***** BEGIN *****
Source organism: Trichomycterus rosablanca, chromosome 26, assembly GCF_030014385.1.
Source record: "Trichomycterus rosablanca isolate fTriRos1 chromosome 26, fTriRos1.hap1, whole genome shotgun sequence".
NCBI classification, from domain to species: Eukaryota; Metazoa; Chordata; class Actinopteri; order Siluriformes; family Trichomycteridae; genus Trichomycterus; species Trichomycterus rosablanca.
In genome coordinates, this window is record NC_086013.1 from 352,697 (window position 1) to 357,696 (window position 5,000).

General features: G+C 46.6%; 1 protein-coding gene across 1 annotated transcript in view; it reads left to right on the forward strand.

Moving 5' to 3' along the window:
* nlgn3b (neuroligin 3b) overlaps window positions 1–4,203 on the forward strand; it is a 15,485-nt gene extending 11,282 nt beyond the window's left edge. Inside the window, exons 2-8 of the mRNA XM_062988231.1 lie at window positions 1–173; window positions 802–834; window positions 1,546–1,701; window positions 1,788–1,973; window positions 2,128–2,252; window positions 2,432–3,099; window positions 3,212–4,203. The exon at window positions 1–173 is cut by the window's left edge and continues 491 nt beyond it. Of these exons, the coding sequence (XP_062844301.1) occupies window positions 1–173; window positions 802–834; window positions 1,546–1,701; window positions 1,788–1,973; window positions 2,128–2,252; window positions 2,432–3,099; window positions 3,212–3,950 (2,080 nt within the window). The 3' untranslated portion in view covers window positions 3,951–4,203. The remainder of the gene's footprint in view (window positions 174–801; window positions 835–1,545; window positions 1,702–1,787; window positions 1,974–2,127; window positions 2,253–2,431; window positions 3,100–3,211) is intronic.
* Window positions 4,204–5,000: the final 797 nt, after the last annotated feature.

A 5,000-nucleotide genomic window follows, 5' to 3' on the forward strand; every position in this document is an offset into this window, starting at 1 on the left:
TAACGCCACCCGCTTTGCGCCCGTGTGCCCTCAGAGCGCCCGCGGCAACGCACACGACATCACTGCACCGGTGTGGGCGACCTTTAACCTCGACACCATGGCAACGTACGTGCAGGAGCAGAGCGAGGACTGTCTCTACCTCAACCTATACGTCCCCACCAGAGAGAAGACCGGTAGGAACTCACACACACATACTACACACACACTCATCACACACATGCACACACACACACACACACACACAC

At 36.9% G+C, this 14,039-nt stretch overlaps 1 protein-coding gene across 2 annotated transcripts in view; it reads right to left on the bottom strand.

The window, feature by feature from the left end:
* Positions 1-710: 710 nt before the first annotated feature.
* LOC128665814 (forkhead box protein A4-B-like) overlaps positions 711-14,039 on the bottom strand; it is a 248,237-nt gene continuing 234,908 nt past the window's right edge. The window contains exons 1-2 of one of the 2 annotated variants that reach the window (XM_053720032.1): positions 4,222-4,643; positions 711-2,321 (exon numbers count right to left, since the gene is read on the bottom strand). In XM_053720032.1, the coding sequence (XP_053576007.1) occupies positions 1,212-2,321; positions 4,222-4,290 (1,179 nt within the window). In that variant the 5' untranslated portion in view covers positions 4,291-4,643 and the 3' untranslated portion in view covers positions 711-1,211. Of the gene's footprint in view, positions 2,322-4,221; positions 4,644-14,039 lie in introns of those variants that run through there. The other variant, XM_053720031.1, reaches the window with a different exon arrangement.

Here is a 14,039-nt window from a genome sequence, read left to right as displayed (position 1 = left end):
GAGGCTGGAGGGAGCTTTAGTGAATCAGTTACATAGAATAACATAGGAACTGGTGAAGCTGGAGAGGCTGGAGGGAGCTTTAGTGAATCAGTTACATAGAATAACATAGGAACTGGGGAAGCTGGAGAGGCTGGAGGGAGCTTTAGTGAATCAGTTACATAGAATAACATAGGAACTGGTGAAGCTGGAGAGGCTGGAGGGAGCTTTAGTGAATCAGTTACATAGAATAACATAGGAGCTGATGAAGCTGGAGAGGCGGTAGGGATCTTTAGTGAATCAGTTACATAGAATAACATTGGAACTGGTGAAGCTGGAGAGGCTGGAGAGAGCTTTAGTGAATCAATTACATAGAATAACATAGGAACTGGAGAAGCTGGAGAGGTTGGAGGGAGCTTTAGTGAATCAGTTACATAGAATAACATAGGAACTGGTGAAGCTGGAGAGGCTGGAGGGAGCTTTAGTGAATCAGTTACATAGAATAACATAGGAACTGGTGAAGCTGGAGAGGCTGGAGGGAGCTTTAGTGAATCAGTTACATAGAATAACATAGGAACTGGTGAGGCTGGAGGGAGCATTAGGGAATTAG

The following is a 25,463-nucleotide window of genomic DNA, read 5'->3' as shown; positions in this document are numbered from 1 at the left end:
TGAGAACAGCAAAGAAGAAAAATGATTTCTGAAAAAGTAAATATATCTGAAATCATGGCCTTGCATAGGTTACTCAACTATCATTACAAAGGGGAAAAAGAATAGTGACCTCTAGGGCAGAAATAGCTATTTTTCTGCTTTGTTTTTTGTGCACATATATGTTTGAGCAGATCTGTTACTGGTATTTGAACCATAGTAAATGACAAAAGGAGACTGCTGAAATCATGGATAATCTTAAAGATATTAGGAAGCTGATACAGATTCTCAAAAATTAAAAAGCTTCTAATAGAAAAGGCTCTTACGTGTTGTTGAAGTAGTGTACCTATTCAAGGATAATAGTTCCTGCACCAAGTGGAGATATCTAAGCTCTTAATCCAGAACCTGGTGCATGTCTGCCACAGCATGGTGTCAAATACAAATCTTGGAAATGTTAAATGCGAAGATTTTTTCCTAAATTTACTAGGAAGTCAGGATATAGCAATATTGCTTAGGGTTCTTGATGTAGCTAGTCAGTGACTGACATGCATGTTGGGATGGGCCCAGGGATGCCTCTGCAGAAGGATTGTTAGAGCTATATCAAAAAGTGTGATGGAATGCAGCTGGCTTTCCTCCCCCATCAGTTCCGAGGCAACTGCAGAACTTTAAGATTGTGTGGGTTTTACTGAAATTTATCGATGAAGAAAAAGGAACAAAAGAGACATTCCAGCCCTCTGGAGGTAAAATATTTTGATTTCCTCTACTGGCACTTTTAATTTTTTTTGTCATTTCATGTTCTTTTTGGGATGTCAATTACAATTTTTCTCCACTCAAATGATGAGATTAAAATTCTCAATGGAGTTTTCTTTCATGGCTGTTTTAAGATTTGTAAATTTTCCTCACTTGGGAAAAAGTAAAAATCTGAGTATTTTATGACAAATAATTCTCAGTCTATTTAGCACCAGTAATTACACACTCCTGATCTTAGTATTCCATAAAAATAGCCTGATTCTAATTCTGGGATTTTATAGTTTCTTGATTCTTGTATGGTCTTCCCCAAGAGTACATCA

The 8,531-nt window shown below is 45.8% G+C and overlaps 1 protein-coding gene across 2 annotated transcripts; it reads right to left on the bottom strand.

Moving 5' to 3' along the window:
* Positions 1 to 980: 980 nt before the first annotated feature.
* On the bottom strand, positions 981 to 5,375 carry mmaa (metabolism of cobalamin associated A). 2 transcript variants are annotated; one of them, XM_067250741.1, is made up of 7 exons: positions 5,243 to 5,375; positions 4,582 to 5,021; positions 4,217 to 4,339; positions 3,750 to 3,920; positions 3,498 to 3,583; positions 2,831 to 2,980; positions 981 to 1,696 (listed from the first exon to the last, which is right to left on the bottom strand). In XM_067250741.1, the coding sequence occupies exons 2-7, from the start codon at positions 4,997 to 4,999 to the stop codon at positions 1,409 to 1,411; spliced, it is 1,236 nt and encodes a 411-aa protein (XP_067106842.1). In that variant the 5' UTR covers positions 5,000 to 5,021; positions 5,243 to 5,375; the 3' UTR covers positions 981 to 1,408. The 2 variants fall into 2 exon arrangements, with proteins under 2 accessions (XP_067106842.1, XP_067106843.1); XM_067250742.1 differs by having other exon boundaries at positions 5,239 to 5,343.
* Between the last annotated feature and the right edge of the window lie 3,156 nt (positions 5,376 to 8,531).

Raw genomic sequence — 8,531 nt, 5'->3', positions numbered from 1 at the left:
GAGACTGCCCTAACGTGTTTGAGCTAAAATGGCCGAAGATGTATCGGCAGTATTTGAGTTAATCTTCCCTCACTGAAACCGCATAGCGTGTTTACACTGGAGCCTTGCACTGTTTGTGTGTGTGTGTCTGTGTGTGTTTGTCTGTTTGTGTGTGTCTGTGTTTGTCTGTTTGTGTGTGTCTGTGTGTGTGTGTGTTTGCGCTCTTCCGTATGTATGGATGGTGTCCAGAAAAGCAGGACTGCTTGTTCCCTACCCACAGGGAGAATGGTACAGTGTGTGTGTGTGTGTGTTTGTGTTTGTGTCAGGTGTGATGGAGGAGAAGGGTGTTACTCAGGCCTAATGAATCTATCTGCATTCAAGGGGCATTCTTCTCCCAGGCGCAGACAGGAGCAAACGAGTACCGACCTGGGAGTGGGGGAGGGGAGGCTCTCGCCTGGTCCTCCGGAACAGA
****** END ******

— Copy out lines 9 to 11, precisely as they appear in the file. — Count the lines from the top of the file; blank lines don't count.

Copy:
A 5,000-nucleotide genomic window follows, 5' to 3' on the forward strand; every position in this document is an offset into this window, starting at 1 on the left:
TAACGCCACCCGCTTTGCGCCCGTGTGCCCTCAGAGCGCCCGCGGCAACGCACACGACATCACTGCACCGGTGTGGGCGACCTTTAACCTCGACACCATGGCAACGTACGTGCAGGAGCAGAGCGAGGACTGTCTCTACCTCAACCTATACGTCCCCACCAGAGAGAAGACCGGTAGGAACTCACACACACATACTACACACACACTCATCACACACATGCACACACACACACACACACACACAC

At 36.9% G+C, this 14,039-nt stretch overlaps 1 protein-coding gene across 2 annotated transcripts in view; it reads right to left on the bottom strand.